For the study, the researchers set out to evaluate the multidimensional economic burden of psoriasis to patients. The study was based on 232 Finnish patients with psoriasis (n=199) or psoriatic arthritis (n=33) visiting a tertiary level dermatological clinic during a 1-year study period between October 1, 2009 and September 30, 2010.
The data were based on a patient questionnaire, clinical data from the medical records and reimbursement data from the Finnish Social Insurance Institution. Item costs were based on true costs charged from the patients and all time cost estimates were based on the Human Capital Approach method.
Results showed that total costs were higher for patients receiving traditional systemic medications or phototherapy than those not receiving such treatments.
Travel costs and travel time costs accounted for more than 60% of the costs of phototherapy. Skincare at home was time consuming and thus caused significant burden to patients. The majority of the visit costs arose from hospital visits and only a small proportion were attributed to visiting primary healthcare providers.
Overall, visit charges and other patient copayments were estimated to play a minor role in the total cost of psoriasis incurred by patients, while travel costs and lost time comprised the majority of the costs, which should not be omitted in future studies regarding costs of treatments, concluded researchers.
Mustonen A, Mattila K, Leino M, Koulu L, Tuominen R. Psoriasis causes significant economic burden to patients. Dermatol Ther (Heidelb). 2014;4(1):115-124.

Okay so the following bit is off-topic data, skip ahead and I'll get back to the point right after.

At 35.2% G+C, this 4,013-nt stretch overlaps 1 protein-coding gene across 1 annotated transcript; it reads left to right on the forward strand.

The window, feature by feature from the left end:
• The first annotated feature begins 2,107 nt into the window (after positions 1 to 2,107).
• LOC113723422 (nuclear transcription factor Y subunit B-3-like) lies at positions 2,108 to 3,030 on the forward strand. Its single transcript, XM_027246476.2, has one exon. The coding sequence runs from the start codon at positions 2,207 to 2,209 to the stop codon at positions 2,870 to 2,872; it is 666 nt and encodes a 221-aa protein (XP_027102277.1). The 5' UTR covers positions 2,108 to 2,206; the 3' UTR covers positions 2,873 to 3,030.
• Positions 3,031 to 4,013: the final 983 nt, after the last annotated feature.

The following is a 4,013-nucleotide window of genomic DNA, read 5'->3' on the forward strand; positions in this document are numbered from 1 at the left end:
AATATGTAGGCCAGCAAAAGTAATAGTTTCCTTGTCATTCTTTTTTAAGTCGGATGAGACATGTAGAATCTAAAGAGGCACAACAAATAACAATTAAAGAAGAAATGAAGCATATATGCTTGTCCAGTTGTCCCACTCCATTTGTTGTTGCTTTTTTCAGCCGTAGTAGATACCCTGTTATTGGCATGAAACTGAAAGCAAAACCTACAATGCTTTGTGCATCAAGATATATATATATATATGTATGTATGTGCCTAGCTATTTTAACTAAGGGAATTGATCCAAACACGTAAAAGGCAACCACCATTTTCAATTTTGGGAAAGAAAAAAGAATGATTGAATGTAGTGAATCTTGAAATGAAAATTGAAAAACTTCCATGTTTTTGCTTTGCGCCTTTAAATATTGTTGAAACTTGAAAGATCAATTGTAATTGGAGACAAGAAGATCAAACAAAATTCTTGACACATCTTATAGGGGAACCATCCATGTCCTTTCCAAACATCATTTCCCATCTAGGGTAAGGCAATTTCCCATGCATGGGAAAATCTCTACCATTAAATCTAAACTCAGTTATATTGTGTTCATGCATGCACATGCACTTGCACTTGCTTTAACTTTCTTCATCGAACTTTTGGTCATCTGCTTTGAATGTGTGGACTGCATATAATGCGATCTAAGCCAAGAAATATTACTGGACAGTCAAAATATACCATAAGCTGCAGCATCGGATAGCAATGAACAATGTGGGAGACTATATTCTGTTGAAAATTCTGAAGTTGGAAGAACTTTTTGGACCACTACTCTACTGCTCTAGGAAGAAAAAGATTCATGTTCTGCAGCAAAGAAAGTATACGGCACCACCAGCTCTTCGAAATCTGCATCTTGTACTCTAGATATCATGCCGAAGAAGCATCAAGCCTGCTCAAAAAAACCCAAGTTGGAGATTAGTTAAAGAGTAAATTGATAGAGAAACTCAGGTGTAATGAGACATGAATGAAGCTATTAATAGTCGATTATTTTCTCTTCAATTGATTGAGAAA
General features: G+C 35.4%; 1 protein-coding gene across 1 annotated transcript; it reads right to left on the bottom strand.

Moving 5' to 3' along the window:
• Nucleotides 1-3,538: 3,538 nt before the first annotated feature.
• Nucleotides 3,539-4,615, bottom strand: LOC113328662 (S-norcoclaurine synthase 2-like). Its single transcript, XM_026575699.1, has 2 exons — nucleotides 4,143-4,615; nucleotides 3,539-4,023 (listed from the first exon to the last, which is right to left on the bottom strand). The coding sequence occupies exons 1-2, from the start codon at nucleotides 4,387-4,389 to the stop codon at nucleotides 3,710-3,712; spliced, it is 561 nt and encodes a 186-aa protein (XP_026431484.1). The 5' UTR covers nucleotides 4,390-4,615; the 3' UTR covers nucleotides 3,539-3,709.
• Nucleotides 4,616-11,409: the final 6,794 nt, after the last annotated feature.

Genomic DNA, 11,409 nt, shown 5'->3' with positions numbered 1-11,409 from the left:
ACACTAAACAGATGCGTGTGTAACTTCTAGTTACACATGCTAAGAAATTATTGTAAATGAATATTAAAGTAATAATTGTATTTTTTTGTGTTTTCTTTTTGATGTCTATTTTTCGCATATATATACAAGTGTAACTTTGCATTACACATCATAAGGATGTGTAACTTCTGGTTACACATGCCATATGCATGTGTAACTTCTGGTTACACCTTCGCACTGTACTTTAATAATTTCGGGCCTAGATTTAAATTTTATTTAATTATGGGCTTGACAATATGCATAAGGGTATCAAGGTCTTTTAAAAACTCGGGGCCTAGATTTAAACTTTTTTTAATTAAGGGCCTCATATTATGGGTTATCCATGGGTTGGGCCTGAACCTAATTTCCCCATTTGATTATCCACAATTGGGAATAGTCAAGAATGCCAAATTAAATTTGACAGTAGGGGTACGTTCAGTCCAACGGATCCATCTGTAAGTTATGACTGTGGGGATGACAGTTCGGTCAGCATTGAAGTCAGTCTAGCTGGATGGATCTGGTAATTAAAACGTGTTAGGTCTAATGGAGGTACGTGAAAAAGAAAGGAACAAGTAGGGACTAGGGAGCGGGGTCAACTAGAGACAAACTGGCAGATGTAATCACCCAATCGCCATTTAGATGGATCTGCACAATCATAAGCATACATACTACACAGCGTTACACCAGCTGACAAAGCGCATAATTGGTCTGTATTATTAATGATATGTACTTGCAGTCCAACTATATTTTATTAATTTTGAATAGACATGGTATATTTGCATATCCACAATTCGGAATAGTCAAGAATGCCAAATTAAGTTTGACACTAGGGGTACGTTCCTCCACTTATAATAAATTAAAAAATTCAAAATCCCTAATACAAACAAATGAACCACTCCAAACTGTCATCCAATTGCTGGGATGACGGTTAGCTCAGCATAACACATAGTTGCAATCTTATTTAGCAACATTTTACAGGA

Psoriasis, Uncontrolled Hypertension Linked- But Why?
(HealthDay News) — People with more severe cases of psoriasis may be at increased risk of uncontrolled hypertension, according to a study published online October 15 in JAMA Dermatology.
“We still don’t fully understand why we see a higher prevalence of cardiovascular risk factors in people with psoriasis,” study leader Junko Takeshita, MD, a clinical instructor of dermatology at the University of Pennsylvania in Philadelphia, told HealthDay. But, Takeshita said, chronic inflammation could be a common denominator.
The current findings are based on an electronic medical database that included 13,299 adults diagnosed with hypertension. Of those people, 1,322 also had psoriasis. Takeshita’s team found that among people with severe psoriasis (affecting more than 10% of their skin), almost 60% had uncontrolled hypertension (a reading of ≥140/90mmHg). What’s more, their odds of poorly controlled blood pressure were 48% higher, vs. people without psoriasis. Meanwhile, people with moderate psoriasis (at least 3% of the skin affected) had a 20% higher risk.
The researchers did consider other factors that affect blood pressure control, including people’s weight, smoking and drinking habits, and use of medications that can raise blood pressure. But psoriasis itself was still associated with a higher risk of uncontrolled hypertension. Takeshita agreed that the findings bring more awareness to the cardiovascular risks many people with psoriasis face. “Even among doctors, there’s still an under-recognition,” she said. A big question, Takeshita noted, is whether getting severe psoriasis under better control with medication can improve people’s cardiovascular health, too.
A study conducted in more than 100 schoolchildren found that daily treatment with a vitamin D supplement significantly reduced the symptoms of winter-related atopic dermatitis.
“While we don’t know the exact proportion of patients with atopic dermatitis whose symptoms worsen in the winter, the problem is common,” said Carlos Camargo, MD, Department of Emergency Medicine, Massachusetts General Hospital, Boston, Massachusetts.